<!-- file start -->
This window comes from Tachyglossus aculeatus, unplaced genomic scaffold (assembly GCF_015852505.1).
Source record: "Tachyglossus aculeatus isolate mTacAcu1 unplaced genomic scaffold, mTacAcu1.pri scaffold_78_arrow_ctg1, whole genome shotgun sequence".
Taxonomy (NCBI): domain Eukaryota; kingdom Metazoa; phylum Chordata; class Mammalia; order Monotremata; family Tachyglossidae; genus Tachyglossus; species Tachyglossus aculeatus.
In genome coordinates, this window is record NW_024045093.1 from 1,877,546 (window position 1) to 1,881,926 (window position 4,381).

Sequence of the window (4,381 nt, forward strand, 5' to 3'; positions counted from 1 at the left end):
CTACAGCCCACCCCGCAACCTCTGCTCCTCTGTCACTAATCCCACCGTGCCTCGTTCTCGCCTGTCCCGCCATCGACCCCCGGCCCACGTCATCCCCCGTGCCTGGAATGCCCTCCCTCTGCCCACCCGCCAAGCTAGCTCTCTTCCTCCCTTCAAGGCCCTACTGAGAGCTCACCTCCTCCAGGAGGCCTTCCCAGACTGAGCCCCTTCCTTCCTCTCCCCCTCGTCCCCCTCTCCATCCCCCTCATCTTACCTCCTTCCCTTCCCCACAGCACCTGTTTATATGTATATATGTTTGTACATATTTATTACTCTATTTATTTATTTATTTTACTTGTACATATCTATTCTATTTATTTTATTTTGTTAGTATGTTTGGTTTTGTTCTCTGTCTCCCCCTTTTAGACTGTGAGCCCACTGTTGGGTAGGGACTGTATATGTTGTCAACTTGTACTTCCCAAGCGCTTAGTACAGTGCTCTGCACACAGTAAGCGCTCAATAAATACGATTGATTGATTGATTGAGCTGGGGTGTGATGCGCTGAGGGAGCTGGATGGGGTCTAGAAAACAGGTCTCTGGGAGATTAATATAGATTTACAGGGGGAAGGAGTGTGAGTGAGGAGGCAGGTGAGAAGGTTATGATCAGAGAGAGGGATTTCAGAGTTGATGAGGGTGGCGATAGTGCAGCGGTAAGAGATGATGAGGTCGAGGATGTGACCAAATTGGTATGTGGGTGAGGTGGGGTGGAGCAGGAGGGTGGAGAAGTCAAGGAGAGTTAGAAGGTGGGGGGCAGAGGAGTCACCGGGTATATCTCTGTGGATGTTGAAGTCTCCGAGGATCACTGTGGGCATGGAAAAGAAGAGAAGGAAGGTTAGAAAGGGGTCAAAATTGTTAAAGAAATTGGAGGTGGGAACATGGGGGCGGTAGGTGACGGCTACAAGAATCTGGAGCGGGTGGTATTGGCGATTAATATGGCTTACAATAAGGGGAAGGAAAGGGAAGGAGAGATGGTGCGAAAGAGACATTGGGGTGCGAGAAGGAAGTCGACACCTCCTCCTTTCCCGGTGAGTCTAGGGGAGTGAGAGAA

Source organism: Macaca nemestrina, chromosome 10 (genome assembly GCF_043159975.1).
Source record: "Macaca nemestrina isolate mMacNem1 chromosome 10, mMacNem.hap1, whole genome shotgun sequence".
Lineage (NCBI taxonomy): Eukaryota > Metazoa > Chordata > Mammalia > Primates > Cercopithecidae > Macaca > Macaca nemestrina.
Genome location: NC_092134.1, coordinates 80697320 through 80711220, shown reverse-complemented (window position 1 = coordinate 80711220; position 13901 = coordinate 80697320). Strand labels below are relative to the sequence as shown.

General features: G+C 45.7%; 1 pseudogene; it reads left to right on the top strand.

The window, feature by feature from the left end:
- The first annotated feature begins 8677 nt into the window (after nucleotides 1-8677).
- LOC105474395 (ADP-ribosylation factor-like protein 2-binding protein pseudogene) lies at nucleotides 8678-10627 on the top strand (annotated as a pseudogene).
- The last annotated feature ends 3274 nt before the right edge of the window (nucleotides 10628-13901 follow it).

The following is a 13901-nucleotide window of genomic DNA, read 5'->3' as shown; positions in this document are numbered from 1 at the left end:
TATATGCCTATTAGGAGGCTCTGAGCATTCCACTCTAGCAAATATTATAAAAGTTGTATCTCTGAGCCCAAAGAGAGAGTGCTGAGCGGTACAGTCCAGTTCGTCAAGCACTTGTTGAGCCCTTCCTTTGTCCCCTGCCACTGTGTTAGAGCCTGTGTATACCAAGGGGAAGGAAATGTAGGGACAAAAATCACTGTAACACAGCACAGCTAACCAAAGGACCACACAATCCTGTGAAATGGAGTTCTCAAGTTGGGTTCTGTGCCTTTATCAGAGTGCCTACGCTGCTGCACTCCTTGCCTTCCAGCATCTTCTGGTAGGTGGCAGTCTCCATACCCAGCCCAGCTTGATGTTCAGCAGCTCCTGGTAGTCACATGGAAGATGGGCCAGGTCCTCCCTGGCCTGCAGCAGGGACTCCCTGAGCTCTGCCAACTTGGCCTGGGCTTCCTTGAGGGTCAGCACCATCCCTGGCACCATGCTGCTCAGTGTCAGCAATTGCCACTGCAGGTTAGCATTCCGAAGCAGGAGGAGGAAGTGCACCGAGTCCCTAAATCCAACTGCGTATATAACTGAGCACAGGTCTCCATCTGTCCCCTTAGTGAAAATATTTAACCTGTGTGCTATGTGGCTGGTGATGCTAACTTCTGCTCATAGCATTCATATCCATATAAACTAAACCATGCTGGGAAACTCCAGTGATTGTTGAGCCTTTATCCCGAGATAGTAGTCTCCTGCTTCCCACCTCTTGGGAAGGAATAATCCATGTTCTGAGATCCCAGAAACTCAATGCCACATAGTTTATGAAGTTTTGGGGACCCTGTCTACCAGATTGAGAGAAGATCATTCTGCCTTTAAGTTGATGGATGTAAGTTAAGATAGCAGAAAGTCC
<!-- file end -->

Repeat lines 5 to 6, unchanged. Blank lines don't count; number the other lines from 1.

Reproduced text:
Sequence of the window (4,381 nt, forward strand, 5' to 3'; positions counted from 1 at the left end):
CTACAGCCCACCCCGCAACCTCTGCTCCTCTGTCACTAATCCCACCGTGCCTCGTTCTCGCCTGTCCCGCCATCGACCCCCGGCCCACGTCATCCCCCGTGCCTGGAATGCCCTCCCTCTGCCCACCCGCCAAGCTAGCTCTCTTCCTCCCTTCAAGGCCCTACTGAGAGCTCACCTCCTCCAGGAGGCCTTCCCAGACTGAGCCCCTTCCTTCCTCTCCCCCTCGTCCCCCTCTCCATCCCCCTCATCTTACCTCCTTCCCTTCCCCACAGCACCTGTTTATATGTATATATGTTTGTACATATTTATTACTCTATTTATTTATTTATTTTACTTGTACATATCTATTCTATTTATTTTATTTTGTTAGTATGTTTGGTTTTGTTCTCTGTCTCCCCCTTTTAGACTGTGAGCCCACTGTTGGGTAGGGACTGTATATGTTGTCAACTTGTACTTCCCAAGCGCTTAGTACAGTGCTCTGCACACAGTAAGCGCTCAATAAATACGATTGATTGATTGATTGAGCTGGGGTGTGATGCGCTGAGGGAGCTGGATGGGGTCTAGAAAACAGGTCTCTGGGAGATTAATATAGATTTACAGGGGGAAGGAGTGTGAGTGAGGAGGCAGGTGAGAAGGTTATGATCAGAGAGAGGGATTTCAGAGTTGATGAGGGTGGCGATAGTGCAGCGGTAAGAGATGATGAGGTCGAGGATGTGACCAAATTGGTATGTGGGTGAGGTGGGGTGGAGCAGGAGGGTGGAGAAGTCAAGGAGAGTTAGAAGGTGGGGGGCAGAGGAGTCACCGGGTATATCTCTGTGGATGTTGAAGTCTCCGAGGATCACTGTGGGCATGGAAAAGAAGAGAAGGAAGGTTAGAAAGGGGTCAAAATTGTTAAAGAAATTGGAGGTGGGAACATGGGGGCGGTAGGTGACGGCTACAAGAATCTGGAGCGGGTGGTATTGGCGATTAATATGGCTTACAATAAGGGGAAGGAAAGGGAAGGAGAGATGGTGCGAAAGAGACATTGGGGTGCGAGAAGGAAGTCGACACCTCCTCCTTTCCCGGTGAGTCTAGGGGAGTGAGAGAA